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Step Five: Wash the Filter

No one likes the smell of burnt microwave popcorn or other nasty cooking smells. To eliminate these odors in your microwave, you need to clean the filters. The sooner you do it after overcooking popcorn or other food, the easier it is to get the smell out.

Over-the-range microwaves have filters below them. When you run the vent fan while cooking on the stovetop, these catch grease and pick up greasy odors from microwaved food. Wash them in hot, soapy water or run them through your dishwasher on the top rack. Some countertop or under-cabinet microwaves have filters behind the door, which may or may not be washable. Check your owner’s manual to find out. If you can’t wash your microwave’s filters, you should replace them twice a year.

Clean microwave isolated against a blue background

How to Keep Your Microwave Clean

Like anything around the house, the more often you clean your microwave, the easier it is to clean. A good rule of thumb is to disinfect the handle daily since it’s one of the dirtiest places in kitchens. Then, wipe the inside with a soapy cloth every couple of days or immediately after any splatters.

It’s even easier to clean your microwave if you keep food from splattering in the first place. Cover everything — even if you don’t think it’s likely to make a mess. You can use a paper towel, an overturned bowl, or another plate. My family uses these mesh microwave splatter screens, and I love them. They let steam escape as your food cooks, so things don’t get soggy, but they keep stuff from splattering all over. After use, I rinse it under the faucet and give it a few shakes to dry.

Finally, when it comes to cooking microwave popcorn, please don’t trust the buttons to get it right. Learn how long it takes to microwave your favorite brand, then STAY NEAR THE MICROWAVE while it’s making popcorn. Listen for the popping to start slowing down and stop the cooking cycle when the pops are 2 seconds apart. If you forget and scorch your popcorn anyway, don’t bother eating it — burnt microwave popcorn is as yucky as it smells. Toss the bag and do these steps to clean your microwave before the smell takes over your home. Then try again.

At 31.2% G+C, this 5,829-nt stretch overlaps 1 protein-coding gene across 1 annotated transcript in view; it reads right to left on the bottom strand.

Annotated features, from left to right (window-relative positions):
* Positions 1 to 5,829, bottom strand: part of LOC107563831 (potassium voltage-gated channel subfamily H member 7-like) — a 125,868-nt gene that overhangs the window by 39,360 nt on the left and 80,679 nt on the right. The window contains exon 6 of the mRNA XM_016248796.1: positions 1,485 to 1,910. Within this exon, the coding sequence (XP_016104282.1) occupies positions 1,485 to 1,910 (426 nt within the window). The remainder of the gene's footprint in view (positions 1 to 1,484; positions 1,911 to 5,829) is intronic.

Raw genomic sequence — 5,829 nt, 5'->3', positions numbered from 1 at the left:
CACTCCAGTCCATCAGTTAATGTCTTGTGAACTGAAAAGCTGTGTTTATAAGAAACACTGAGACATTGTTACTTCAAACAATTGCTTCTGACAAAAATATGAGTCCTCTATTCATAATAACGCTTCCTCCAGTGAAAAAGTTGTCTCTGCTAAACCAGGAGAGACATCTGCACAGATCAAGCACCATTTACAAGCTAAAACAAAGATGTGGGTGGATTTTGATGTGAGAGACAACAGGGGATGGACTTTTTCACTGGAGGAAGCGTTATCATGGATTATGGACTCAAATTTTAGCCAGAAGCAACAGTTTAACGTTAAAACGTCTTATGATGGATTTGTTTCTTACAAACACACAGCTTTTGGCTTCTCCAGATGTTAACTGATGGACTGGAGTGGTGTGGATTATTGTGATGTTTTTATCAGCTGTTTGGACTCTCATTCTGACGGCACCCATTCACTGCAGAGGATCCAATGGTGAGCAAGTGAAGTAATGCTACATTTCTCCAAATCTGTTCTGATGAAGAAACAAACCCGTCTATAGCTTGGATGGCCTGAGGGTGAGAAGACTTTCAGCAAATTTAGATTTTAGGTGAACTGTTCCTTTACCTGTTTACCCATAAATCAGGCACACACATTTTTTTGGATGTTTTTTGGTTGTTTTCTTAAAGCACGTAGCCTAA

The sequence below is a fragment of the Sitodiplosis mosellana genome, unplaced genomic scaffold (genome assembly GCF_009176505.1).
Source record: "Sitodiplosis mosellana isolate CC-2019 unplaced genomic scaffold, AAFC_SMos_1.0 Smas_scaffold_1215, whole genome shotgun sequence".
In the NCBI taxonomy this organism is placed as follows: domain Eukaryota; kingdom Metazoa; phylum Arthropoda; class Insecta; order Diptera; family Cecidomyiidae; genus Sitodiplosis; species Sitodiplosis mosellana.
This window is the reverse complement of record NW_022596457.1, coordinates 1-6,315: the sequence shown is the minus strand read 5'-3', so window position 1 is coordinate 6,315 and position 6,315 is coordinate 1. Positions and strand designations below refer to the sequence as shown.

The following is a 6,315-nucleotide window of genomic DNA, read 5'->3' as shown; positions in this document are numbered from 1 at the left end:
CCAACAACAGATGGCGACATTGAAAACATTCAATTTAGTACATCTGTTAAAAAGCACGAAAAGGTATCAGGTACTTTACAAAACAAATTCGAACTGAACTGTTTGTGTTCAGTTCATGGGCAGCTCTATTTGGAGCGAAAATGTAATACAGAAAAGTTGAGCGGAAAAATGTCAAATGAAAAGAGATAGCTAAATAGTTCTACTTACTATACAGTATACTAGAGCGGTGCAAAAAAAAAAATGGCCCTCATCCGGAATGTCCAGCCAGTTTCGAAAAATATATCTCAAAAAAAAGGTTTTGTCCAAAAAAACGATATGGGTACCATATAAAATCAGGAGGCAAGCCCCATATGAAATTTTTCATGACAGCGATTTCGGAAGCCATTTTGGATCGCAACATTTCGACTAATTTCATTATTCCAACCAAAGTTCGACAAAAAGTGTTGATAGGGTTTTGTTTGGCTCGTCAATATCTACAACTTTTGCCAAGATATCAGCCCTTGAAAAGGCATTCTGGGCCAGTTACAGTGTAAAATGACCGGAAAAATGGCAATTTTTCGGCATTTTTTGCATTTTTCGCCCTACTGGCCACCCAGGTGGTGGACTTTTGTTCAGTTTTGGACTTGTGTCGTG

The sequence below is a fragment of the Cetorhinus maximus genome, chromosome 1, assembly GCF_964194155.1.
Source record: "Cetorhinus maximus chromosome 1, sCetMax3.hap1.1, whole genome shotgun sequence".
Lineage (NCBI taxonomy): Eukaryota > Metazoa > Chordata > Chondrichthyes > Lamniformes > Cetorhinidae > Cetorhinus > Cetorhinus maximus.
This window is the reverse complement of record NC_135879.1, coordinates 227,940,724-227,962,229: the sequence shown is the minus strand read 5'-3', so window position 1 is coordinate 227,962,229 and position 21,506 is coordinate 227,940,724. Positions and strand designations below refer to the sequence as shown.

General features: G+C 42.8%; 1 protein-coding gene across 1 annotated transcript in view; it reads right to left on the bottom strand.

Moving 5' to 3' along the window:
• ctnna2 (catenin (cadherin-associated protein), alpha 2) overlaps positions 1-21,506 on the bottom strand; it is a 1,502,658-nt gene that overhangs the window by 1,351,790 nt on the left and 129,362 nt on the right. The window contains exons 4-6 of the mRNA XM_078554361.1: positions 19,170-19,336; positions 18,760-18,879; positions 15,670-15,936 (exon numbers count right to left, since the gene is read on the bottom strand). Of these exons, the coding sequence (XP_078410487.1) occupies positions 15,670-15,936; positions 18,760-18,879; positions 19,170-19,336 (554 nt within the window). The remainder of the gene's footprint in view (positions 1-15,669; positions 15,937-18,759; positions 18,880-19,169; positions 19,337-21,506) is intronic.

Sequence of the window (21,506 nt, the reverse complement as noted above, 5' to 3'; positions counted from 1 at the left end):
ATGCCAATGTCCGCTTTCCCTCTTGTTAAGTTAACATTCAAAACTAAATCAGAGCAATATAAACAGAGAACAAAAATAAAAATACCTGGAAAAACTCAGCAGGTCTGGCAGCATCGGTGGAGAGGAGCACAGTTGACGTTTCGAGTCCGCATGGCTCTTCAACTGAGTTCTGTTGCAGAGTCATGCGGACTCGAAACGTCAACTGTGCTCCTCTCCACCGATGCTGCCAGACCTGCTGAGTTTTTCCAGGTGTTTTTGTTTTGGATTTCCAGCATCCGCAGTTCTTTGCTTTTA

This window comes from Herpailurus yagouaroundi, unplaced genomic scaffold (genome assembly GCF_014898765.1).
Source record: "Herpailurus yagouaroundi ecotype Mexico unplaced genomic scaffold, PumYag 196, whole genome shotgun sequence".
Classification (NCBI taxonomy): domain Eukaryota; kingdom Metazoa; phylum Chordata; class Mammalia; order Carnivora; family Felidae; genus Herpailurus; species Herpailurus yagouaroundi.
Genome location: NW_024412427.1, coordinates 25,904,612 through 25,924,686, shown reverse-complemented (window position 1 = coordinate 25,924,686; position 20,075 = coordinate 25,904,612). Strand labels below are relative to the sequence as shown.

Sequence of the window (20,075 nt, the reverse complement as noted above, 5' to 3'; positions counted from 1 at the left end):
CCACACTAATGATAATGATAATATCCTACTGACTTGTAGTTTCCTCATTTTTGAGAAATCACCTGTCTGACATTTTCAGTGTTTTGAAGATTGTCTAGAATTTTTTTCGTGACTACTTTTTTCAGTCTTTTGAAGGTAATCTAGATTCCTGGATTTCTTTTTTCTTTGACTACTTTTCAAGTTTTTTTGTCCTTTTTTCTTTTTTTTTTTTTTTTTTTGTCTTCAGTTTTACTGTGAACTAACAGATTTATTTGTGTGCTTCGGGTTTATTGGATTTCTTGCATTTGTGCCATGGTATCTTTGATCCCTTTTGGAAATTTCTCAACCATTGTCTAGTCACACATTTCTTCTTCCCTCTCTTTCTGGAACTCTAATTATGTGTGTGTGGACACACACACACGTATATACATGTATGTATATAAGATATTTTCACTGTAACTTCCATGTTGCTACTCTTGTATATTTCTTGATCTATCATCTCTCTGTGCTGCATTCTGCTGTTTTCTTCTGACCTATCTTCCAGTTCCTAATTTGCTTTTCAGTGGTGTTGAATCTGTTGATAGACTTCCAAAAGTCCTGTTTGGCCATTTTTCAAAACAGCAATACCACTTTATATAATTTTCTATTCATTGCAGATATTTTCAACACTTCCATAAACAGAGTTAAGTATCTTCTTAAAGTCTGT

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  1. The worst microwave disaster I ever had and which ultimately required tweezers was an exploded spaghetti squash. Yes, I’d stabbed it with a sharp knife, apparently not enough. My microwave is a convection Advantium type and stainless steel inside. The “roof” is a grid of tiny holes. I did everything in the book to clean it but ultimately it needed individual strands to be pulled out. One by one. My vow was to never do that again and to never ever cook heat or otherwise insert food inside without a cover. I had a half dozen Bed Bath and Beyond coupons for $5 off so I bought a half dozen vented plastic covers. And to take it a step further, everything I reheat that can explode I cover first with a paper towel and a plastic cover. I had to clean my mom’s same model and hers was a disastrous mess of heated tomato products. It literally took an hour to scrub it clean. I used baking soda paste. Then a nice stainless polish food safe — it’s made for the pharmaceutical industry).

    1. Oh my goodness, what a nightmare! For anyone who reads this in the future after a similar spaghetti squash accident, try a vacuum cleaner with a brush attachment first if you don’t have Liane’s patience.